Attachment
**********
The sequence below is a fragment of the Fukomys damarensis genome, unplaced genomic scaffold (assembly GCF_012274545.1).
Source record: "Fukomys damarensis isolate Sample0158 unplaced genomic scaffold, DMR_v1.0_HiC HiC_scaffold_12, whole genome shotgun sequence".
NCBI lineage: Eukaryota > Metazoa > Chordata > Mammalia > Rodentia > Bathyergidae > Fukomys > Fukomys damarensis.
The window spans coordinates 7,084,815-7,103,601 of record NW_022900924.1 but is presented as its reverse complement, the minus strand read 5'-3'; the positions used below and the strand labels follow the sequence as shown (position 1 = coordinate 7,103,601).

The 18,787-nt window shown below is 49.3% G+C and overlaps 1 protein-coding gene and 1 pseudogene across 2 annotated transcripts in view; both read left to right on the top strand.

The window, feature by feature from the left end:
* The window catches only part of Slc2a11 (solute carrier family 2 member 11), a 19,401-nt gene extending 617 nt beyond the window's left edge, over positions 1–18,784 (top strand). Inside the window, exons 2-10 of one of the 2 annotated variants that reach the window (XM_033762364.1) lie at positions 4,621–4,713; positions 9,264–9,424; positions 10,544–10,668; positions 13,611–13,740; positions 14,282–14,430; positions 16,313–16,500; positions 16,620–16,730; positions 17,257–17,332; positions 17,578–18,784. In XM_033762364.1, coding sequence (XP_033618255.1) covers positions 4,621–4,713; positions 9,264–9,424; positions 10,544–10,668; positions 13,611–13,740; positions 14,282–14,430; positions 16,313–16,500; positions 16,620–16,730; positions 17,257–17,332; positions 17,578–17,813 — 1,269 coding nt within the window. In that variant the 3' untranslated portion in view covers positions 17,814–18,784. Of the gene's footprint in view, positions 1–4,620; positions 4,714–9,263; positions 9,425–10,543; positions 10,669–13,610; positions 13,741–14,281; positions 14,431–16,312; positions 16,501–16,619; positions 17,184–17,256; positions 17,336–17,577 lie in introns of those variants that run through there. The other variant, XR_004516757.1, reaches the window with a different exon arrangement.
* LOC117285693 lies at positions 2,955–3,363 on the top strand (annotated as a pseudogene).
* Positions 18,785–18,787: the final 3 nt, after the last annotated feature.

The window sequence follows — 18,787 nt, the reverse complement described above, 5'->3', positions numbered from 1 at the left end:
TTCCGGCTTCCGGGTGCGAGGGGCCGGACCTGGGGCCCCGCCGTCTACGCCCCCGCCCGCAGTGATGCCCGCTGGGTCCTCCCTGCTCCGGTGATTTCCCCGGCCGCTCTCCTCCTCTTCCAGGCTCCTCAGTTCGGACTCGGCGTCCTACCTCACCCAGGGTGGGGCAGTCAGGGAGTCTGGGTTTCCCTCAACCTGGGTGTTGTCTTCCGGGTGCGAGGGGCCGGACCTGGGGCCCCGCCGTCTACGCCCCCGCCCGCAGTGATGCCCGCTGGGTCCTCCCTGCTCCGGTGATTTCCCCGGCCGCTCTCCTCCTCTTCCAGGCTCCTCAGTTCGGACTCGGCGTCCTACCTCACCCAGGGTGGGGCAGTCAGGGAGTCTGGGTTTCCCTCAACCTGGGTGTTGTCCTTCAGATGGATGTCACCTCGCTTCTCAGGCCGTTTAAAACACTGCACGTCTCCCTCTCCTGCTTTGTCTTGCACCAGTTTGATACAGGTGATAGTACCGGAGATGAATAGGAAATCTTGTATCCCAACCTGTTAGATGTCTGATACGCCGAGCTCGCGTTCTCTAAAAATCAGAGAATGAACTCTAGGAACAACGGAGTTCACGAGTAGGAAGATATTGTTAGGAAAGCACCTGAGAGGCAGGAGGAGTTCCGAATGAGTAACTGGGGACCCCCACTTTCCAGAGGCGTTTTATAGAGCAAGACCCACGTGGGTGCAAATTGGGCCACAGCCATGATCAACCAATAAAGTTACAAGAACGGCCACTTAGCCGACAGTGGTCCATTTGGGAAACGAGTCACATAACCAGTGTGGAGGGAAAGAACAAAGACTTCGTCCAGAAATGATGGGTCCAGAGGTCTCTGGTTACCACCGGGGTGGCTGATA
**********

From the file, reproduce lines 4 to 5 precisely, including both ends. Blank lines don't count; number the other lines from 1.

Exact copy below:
The window spans coordinates 7,084,815-7,103,601 of record NW_022900924.1 but is presented as its reverse complement, the minus strand read 5'-3'; the positions used below and the strand labels follow the sequence as shown (position 1 = coordinate 7,103,601).

The 18,787-nt window shown below is 49.3% G+C and overlaps 1 protein-coding gene and 1 pseudogene across 2 annotated transcripts in view; both read left to right on the top strand.